I can't understand what the first two lines might really mean. University of Wales said that pwyso
is something along the lines of "press/lean", erbyn
is "by (the time of)" and paid
is "don't". I think â
is "with" or something like that, but maybe it isn't (got that information from a somewhat mistake-riddled "word-for-word translation" found on this page
). It looks as if you mean "leaning on the door" and "don't scold me", but I'm having a hard time figuring out why it would be done in such a roundabout way. Can you tell me what's going on here, linguoboy, or are you too busy?
The preposition isn't erbyn
, it's yn erbyn
. Searching the complete phrase gives you the correct translation, "against".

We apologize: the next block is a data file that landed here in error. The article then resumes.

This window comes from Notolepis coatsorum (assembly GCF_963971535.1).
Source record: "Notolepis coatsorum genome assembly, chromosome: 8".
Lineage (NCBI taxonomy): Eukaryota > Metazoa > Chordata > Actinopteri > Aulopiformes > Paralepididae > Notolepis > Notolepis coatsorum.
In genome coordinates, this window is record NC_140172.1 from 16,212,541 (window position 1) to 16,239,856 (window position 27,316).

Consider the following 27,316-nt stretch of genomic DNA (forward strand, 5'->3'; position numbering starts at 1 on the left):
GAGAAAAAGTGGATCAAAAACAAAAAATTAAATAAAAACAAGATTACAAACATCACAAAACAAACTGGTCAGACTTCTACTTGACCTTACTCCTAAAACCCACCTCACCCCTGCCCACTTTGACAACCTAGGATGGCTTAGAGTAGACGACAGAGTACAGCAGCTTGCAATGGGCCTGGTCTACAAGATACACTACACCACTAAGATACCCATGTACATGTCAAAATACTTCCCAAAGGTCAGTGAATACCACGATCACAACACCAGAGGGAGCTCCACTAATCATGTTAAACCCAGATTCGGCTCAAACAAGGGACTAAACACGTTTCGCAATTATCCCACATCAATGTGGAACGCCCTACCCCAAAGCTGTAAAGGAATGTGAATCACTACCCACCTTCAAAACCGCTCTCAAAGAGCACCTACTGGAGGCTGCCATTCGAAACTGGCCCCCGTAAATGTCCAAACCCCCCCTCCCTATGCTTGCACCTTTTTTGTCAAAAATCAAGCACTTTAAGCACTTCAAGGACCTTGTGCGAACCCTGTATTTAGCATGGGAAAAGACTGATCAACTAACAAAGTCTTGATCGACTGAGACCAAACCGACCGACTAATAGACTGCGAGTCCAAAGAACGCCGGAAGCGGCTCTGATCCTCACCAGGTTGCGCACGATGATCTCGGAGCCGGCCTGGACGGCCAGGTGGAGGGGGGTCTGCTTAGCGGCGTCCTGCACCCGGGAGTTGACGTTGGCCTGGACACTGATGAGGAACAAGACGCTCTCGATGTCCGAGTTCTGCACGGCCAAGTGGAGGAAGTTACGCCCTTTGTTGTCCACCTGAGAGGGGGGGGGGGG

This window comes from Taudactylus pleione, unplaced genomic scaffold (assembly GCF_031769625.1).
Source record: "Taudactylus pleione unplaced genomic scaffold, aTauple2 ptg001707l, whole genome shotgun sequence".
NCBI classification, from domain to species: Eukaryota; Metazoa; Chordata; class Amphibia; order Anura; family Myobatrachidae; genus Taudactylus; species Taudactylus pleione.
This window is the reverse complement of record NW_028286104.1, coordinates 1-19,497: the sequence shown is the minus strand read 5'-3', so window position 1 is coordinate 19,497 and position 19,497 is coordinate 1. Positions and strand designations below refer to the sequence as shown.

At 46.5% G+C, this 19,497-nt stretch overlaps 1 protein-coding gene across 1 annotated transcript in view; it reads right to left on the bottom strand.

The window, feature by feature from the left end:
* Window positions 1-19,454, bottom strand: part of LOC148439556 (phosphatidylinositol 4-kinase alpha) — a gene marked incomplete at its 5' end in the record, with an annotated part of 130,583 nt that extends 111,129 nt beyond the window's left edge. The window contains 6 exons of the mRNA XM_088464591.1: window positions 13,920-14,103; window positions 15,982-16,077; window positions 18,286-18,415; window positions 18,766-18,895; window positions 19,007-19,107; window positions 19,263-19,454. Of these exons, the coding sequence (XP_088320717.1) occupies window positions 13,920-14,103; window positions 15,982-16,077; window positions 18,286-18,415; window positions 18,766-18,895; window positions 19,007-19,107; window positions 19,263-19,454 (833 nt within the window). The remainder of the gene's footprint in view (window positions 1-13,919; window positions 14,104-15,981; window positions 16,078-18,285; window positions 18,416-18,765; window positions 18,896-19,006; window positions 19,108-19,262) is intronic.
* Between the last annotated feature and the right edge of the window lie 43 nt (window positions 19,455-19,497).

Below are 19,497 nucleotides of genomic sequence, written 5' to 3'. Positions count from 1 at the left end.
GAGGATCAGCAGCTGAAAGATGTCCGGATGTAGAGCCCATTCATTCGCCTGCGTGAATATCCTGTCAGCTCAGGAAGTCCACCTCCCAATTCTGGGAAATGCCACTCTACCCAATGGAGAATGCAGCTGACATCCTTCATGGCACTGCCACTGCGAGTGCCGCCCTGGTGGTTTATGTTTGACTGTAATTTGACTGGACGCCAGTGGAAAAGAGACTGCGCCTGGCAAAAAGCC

Note that the default for searching the UWTSD dictionary is "Term entered is: The whole word." This will only find exact matches
. It won't find phrases containing the particular word. For that you need to change the selection to: "Term entered is: Part of a word or phrase." If you search for an exact match on the word paid
, you will only find the translation "don't". However, if you search for phrases containing paid
, you will get examples such as:paid â bod yn ddig wrthyn nhw
don't be angry with them cmb.paid â brysio
take your time cmb.paid â busnesa!
mind your own business cmb.paid â chrio, cariad
don't cry, dear cmb.paid â chynhyrfu!
don't get excited! cmb.
What this shows you is that the â
is part of the negative imperative construction when a verb-noun follows. (If it helps, think of paid â
as meaning "cease with", so paid â brysio
is "cease with hurrying", paid â fy nwrdio fi!
is "cease with my scolding", and so forth.)